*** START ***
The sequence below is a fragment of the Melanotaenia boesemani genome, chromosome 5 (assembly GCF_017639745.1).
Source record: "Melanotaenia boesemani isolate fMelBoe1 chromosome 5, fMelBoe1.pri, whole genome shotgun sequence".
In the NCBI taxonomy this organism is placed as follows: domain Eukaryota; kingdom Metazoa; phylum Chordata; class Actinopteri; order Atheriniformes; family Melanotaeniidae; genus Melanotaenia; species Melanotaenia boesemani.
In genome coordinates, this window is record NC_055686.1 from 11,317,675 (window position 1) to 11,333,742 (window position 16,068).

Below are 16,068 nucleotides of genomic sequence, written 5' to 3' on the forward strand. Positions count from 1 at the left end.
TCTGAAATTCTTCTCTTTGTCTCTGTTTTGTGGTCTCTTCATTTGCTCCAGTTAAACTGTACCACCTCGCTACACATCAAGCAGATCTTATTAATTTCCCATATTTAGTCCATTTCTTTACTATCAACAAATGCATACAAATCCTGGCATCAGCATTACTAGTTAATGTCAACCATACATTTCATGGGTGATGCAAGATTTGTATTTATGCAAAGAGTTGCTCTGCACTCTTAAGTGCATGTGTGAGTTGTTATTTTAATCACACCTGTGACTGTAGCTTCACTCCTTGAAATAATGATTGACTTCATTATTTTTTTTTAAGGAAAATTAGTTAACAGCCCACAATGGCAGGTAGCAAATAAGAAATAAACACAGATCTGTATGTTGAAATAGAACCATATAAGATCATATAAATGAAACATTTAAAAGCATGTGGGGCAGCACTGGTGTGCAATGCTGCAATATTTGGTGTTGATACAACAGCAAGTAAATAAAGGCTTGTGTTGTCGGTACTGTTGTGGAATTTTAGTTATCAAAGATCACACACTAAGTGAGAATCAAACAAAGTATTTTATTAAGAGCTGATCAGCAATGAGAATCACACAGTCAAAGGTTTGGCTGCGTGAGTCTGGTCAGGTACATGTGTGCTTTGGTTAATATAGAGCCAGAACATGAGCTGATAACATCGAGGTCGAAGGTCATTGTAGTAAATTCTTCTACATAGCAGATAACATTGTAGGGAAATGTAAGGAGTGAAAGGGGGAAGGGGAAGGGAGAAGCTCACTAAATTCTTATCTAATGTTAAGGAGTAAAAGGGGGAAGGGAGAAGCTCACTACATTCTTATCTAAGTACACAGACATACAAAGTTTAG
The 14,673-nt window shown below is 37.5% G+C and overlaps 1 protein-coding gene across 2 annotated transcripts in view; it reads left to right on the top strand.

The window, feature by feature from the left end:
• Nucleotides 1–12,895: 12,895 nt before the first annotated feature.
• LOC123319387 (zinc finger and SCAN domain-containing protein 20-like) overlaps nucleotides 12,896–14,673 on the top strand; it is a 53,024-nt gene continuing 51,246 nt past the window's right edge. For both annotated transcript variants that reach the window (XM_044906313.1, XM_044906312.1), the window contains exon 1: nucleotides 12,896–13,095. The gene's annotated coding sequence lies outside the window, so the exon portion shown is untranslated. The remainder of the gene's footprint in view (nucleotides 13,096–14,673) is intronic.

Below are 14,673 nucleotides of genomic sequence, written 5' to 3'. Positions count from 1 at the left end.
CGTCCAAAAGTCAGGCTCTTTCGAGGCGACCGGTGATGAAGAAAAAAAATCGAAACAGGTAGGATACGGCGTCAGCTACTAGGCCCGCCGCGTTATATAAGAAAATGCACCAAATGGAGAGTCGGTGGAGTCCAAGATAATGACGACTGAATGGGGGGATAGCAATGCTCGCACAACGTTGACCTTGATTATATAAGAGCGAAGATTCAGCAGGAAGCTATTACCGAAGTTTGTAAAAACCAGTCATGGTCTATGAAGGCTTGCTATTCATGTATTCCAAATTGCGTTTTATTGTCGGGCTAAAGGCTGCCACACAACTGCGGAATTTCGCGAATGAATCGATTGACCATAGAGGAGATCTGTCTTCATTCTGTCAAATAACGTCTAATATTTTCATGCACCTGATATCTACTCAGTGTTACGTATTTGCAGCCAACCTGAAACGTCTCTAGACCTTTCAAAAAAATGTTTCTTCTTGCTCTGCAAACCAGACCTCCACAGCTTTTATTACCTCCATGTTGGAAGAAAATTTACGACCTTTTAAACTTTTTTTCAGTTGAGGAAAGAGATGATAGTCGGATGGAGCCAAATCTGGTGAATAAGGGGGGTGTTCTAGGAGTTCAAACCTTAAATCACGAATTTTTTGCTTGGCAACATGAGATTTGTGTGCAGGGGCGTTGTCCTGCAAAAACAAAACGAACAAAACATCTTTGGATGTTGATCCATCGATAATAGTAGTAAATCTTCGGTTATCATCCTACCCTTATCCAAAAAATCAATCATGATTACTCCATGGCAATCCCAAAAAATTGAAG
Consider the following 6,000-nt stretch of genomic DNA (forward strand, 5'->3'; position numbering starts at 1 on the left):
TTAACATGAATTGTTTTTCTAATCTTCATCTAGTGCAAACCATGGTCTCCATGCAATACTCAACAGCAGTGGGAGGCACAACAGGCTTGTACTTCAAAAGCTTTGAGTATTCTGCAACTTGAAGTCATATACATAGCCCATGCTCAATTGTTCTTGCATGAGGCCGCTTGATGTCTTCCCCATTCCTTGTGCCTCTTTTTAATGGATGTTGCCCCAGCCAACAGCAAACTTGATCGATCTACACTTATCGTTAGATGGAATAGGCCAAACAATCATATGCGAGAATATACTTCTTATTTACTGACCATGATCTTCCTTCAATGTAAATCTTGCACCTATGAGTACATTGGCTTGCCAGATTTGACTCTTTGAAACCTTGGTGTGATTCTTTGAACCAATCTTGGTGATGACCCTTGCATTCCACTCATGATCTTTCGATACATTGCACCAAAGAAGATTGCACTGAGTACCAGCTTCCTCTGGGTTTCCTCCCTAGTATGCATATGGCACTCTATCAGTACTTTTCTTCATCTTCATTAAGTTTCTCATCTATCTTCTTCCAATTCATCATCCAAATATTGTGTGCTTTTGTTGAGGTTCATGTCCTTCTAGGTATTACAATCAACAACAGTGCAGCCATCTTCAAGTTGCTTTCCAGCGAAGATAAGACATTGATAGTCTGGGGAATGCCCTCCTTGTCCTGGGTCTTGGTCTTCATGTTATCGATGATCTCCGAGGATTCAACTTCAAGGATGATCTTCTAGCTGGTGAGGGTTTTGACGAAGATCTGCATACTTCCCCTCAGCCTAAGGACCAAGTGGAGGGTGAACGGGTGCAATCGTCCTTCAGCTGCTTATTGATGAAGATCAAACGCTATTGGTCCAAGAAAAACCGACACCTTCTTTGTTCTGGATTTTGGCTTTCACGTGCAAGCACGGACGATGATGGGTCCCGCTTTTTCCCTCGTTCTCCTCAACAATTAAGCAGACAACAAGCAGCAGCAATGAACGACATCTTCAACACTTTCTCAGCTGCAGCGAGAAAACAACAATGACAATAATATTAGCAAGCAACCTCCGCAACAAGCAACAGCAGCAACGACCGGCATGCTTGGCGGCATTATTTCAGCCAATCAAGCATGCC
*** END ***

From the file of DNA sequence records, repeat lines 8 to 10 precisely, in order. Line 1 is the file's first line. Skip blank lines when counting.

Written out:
The window, feature by feature from the left end:
• Nucleotides 1–12,895: 12,895 nt before the first annotated feature.
• LOC123319387 (zinc finger and SCAN domain-containing protein 20-like) overlaps nucleotides 12,896–14,673 on the top strand; it is a 53,024-nt gene continuing 51,246 nt past the window's right edge. For both annotated transcript variants that reach the window (XM_044906313.1, XM_044906312.1), the window contains exon 1: nucleotides 12,896–13,095. The gene's annotated coding sequence lies outside the window, so the exon portion shown is untranslated. The remainder of the gene's footprint in view (nucleotides 13,096–14,673) is intronic.